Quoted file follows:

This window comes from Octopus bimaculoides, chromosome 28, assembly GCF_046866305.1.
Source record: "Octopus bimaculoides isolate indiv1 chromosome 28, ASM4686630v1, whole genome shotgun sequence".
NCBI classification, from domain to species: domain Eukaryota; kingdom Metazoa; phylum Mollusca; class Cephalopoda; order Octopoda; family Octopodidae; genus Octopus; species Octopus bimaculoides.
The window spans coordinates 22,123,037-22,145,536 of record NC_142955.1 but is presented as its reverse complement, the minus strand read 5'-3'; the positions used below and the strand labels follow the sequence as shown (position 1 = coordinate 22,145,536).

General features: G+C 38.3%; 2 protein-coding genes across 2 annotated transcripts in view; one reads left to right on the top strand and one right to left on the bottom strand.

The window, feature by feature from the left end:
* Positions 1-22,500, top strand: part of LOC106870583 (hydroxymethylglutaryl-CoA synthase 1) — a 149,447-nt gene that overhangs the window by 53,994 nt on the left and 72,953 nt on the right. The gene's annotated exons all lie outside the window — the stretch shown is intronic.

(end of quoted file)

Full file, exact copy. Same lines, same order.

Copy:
This window comes from Octopus bimaculoides, chromosome 28, assembly GCF_046866305.1.
Source record: "Octopus bimaculoides isolate indiv1 chromosome 28, ASM4686630v1, whole genome shotgun sequence".
NCBI classification, from domain to species: domain Eukaryota; kingdom Metazoa; phylum Mollusca; class Cephalopoda; order Octopoda; family Octopodidae; genus Octopus; species Octopus bimaculoides.
The window spans coordinates 22,123,037-22,145,536 of record NC_142955.1 but is presented as its reverse complement, the minus strand read 5'-3'; the positions used below and the strand labels follow the sequence as shown (position 1 = coordinate 22,145,536).

General features: G+C 38.3%; 2 protein-coding genes across 2 annotated transcripts in view; one reads left to right on the top strand and one right to left on the bottom strand.

The window, feature by feature from the left end:
* Positions 1-22,500, top strand: part of LOC106870583 (hydroxymethylglutaryl-CoA synthase 1) — a 149,447-nt gene that overhangs the window by 53,994 nt on the left and 72,953 nt on the right. The gene's annotated exons all lie outside the window — the stretch shown is intronic.